How to: Purge your Pantry

In two months, I'm going to graduate from college. Great news indeed! However, it also means I'm going to be moving across the country. That means in the next two months, I need to whittle my pantry down to bare bones.

There are some things that I don't expect to finish (like my 25-pound bag of flour) but most of them were cost-effective nonetheless. (That 25-pound bag of flour cost the same as 2 5-lb bags of flour, and I've certainly used more than 10 pounds of it. Same goes for the 16 fl oz bottle of vanilla extract.)

There are a lot of other things that are odds and ends from care packages and study breaks, which were of no cost to me, but that I would still like to finish off.

There are also the odds and ends from various recipes, experiments and impulse shopping buys that I really ought to finish off, as well as some staple pantry items that I bought too much of.

The goal is to eliminate as many of these ingredients as possible without purchasing many new ingredients. I did something similar when I lived in my parents house this summer--to minimize our food budget, we tried to use as many of the things they had left in the pantry or freezer. Fortunately, the collection I have here is slightly less eclectic and should be a little bit easier to eliminate.

How to clean out your pantry:
1. Take stock of what you have.
This means getting out a clipboard, paper and pen and writing down what you have and how much of it you have. Include everything, even ketchup and mustard. While you're at it, toss anything that's expired. (Make mental note of what you've tossed and next time it's on sale, don't buy it.)
This is probably the most laborious step. Expect to spend 1-2 hours on it, 3 if you want to clean out the fridge and cabinets while you're at it.

2. Prioritize and sort.
This step is easiest to do on a computer in a program like Excel. That way, you can sort your list in a bunch of different ways.
First, as you type up your list, try to organize your list into sections. For example: spices, baking items, grains+starches, snacks, nuts+dried fruit, etc. Some things won't fit into categories, but do your best.
Second, you need to rank the items you have left. You should have two scales: difficulty to use and quantity remaining.
Some things are harder to get rid of: barley malt and cream of tartar for instance. Other things disappear remarkably quickly: butter, chocolate, cinnamon graham crackers. Rate things from 1 to 5 where 1 is really easy to use and 5 is very difficult to use. Consider things like cooking time, versatility and how much you like eating it. Don't consider how much you have or how much is left.
Your second ranking should be about quantity remaining. Of course, a tablespoon of cinnamon is very different than a tablespoon of flour or a tablespoon of butter. So try to think about how many 'servings' you have left of a given item. Rank things from 1 to 5, where 1 is very few servings and 5 is more servings that you think you can use.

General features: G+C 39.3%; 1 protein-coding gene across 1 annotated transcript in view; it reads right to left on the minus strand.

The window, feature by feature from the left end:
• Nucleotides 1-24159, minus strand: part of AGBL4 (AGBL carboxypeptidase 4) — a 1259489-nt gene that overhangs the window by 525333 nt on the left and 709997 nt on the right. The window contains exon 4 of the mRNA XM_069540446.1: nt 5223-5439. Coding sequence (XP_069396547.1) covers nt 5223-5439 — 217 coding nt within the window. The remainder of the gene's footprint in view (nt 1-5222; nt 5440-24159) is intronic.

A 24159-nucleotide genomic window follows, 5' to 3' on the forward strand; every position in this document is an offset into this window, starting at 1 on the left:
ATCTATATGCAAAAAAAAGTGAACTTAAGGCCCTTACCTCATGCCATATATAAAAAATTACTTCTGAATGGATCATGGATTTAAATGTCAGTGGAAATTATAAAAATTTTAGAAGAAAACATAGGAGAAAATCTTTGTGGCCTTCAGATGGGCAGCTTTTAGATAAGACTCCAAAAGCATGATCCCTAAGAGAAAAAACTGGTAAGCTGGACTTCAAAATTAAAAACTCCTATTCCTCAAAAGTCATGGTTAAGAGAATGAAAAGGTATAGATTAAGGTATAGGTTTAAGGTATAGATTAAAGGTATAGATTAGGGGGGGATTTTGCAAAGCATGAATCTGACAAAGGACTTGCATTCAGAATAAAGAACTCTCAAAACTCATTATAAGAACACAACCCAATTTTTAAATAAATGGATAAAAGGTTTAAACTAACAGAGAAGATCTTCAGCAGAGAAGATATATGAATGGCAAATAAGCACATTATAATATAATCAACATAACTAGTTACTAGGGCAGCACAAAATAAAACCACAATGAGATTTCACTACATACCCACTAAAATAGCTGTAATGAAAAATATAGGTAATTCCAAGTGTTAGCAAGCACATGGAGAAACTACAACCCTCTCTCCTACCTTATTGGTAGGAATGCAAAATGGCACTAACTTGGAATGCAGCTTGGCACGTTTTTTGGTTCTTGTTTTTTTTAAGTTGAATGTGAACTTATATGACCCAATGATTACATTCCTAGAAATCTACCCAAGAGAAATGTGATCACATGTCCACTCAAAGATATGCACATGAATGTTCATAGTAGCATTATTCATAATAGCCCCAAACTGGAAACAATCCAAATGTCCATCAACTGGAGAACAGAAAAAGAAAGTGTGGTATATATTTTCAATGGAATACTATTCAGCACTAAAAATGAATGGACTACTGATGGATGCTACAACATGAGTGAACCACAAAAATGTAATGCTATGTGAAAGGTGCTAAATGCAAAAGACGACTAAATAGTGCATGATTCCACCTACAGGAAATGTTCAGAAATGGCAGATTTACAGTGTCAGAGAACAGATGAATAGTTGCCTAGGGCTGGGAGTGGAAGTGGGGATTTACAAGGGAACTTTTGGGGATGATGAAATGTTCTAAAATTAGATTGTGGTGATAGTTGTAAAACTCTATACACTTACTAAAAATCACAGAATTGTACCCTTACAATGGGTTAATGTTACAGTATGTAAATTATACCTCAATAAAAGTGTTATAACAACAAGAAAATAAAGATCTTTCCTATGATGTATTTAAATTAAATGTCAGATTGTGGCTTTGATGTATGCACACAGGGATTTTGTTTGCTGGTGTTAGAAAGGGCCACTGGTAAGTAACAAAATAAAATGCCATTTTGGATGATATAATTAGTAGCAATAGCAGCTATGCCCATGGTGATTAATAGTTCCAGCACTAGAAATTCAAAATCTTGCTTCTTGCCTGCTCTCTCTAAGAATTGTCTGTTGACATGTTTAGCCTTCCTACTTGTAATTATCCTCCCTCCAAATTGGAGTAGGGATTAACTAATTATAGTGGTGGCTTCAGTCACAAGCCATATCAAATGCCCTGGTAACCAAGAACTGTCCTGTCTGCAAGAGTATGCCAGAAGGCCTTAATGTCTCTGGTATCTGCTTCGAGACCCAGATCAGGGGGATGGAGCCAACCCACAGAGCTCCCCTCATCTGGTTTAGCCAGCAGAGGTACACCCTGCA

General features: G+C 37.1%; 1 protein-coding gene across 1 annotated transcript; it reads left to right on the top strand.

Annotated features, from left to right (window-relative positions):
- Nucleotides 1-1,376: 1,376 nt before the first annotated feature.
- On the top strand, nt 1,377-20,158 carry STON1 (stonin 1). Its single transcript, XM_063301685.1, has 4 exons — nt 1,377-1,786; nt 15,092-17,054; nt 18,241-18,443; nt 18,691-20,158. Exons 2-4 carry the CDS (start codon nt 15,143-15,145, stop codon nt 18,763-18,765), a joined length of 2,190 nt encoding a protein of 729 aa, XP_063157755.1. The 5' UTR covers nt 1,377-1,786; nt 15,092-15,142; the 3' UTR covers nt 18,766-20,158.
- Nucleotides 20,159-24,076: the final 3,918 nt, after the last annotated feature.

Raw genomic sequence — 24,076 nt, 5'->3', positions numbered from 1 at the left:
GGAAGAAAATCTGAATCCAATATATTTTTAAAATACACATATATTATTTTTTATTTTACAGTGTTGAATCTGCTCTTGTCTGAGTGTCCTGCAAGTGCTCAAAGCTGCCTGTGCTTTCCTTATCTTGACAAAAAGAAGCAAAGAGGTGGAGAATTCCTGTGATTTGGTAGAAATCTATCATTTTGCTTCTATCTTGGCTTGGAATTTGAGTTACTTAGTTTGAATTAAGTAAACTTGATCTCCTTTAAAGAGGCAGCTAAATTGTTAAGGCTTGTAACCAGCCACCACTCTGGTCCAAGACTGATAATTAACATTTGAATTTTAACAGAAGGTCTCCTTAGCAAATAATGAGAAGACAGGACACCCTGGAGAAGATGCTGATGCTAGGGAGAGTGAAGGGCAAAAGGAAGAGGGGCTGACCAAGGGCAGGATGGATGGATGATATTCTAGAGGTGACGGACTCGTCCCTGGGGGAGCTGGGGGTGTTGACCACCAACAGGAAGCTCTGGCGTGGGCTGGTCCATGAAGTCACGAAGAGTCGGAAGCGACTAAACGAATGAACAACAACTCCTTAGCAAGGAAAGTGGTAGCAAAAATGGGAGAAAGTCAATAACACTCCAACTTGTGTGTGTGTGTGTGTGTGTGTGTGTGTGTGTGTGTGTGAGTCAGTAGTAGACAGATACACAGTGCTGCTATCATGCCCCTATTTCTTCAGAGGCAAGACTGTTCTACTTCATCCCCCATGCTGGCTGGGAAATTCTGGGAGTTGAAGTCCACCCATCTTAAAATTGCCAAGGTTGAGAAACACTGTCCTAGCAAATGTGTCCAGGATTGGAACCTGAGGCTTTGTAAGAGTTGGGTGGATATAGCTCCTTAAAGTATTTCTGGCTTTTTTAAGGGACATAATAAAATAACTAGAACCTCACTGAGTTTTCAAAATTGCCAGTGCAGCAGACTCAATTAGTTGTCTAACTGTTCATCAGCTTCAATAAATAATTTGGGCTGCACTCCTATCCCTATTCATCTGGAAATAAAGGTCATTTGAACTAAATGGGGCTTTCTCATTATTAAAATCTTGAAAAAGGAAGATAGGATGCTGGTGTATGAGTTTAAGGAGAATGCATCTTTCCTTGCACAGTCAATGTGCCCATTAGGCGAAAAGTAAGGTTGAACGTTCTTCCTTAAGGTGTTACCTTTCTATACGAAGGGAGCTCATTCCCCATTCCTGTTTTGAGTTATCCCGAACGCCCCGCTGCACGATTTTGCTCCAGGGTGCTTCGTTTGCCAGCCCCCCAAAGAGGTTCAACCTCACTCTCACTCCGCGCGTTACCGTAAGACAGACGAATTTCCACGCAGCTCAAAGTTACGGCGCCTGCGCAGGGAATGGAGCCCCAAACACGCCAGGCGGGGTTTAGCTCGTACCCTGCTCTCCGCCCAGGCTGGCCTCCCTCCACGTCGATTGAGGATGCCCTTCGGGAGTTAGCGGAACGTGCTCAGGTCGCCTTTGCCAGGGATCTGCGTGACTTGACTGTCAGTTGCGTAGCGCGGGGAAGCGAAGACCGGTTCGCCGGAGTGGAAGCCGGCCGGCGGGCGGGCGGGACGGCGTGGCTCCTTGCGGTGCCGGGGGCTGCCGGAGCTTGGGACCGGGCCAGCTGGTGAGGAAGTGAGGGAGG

3. Decide where you want to start.
I recommend starting with the most difficult things, because you may end up using some of the easy ingredients in the process. Order your list by difficulty to use and then by the amount you have left. (Excel will do this for you!!)

4. Plan recipes.
There are two types of recipes you need. First, you need some good "disposal" recipes, like oatmeal cookies or this pasta formula from goodLife{eats}. These are the types of recipes where you can just throw in a bunch of stuff from your pantry to get rid of it. To make this most effective, think ahead of time about ingredient combinations. For example, I know that chocolate and cranberry is a favorite.

Second, you need some ingredient specific recipes, especially for the stuff that's hard to get rid of. I have a lot of sesame seeds and malt, so I'm planning on making bagels (to use both) and sesame seed candies. Preferably, these are recipes that star some of your more difficult-to-use ingredients and don't use too many new ingredients. Try searching by ingredient on allrecipes.com, searching Google with a list of ingredients, or looking in the index of your favorite cookbooks for inspiration.

Having a list of your spices handy will also help you determine when you can just throw something into one of the recipes you're already planning to make. The other day, I added a bay leaf and chili flakes to my quinoa, beans and peas to add more flavor and help clean out my pantry.

5. Update your list!
This is probably the hardest part. Keep track of what you've used and what you have left. Update your list every time you cook something. You can also bring this list with you to the store so you don't accidentally buy something that you already have. (This is especially good for your spices!)

So far I've gotten rid of my sea salt, half of my quick oats, most of the dried cranberries, half of the shredded coconut, all of the brown short grain rice, and various portions of garlic, soy sauce, sesame seeds, olive oil, chili flakes, bay leaf, quinoa, canned beans and frozen peas.

What's the thing you always buy too much of? How do you plan to get rid of it? Let me know what you think and leave a comment or email me at piquantprose [at] gmail [dot] com. 

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